The next highest weight is provided by a measurement in the full hadronic final state by CDF, using 5.8 fb of data. For this analysis events with at least six jets, no leptons and no significant are used. Among the six leading jets, one or at least one have to be identified as -jets. Templates of are constructed via a like quantity. The two hadronically decaying bosons are used to constrain the JES. The main challenge in this analysis is the large background from QCD (quantum chromo dynamics) multijet events. The background consists of the QCD production of light and heavyflavor quarks, which is hard to simulate. Therefore this background is constructed using a data-driven method, which is based on the parametrization of the rate with which to identify a -jet, derived in a sample of events with five jets that is dominated by background. Before extracting the mass, the sample is enriched in events, a neural network is constructed, that is based on variables that depend on the energy, direction and shape of the jets. The fitted top quark mass is GeV . The main contribution to the systematic uncertainties arises from the choice of MC generator for the modeling of the signal, the construction of the QCD multijet background and uncertainties on the residual JES.
Another important contribution to the Tevatron combination is provided by the measurement of the top quark mass in the dileptonic final state, performed by D0 on 5.3 fb of data. The dilepton final state, where two isolated charged leptons (electron or muon) with large transverse momentum are required, has the advantage of being a very clean signature with small contribution from backgrounds. The main challenge is the more difficult reconstruction of the event from the final state objects, due to the presence of the two neutrinos. The latter results in an under-constrained system. At D0, two methods were explored in the recent measurement of the top quark mass, where once the ME method was explored , and in the other analysis the neutrino weighting method. The neutrino weighting technique uses assumptions about the 111The rapidity and pseudorapidity are defined as functions of the polar angle and parameter as and , where is the ratio of a particle’s momentum to its energy. of both neutrinos. For each neutrino sampling, solutions for the kinematics of the event are calculated, and a weight for each solution is assigned which is based on the agreement between the calculated neutrino transverse momenta and the measured value of the missing transverse energy. For the measurement of the top quark mass, the first two moments of the weight distribution are used to extract . In addition, this analysis uses the measurement of the in-situ JES from the top quark mass measurement in the lepton+jets final state  to constrain the JES in the dilepton channel. This provides an improved JES calibration in the analysis. The measurements with both methods have been combined using the BLUE method, resulting in GeV . The main systematic uncertainties arise from uncertainties on the JES and the choice of MC generator for the modeling of the signal. Figure 1 (left) shows the different channels contributing to the combination as well as the combined value itself.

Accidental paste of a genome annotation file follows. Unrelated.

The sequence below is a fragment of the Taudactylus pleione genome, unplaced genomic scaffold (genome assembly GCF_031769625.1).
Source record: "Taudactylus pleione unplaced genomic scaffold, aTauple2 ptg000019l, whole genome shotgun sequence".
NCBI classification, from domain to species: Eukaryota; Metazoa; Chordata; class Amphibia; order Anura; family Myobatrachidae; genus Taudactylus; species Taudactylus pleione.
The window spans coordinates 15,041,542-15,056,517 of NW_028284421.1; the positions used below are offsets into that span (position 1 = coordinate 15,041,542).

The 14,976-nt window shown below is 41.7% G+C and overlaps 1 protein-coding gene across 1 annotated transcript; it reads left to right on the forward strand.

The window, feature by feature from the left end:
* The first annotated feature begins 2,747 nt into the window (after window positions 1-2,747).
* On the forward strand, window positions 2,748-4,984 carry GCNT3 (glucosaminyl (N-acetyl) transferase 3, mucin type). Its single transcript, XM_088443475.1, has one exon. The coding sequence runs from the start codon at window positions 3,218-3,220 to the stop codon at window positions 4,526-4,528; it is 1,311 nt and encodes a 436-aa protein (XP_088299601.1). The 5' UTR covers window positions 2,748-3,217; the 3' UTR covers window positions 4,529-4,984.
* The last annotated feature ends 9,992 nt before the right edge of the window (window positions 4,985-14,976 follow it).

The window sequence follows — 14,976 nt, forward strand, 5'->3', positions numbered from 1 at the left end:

3 Other Top Quark Mass related Measurements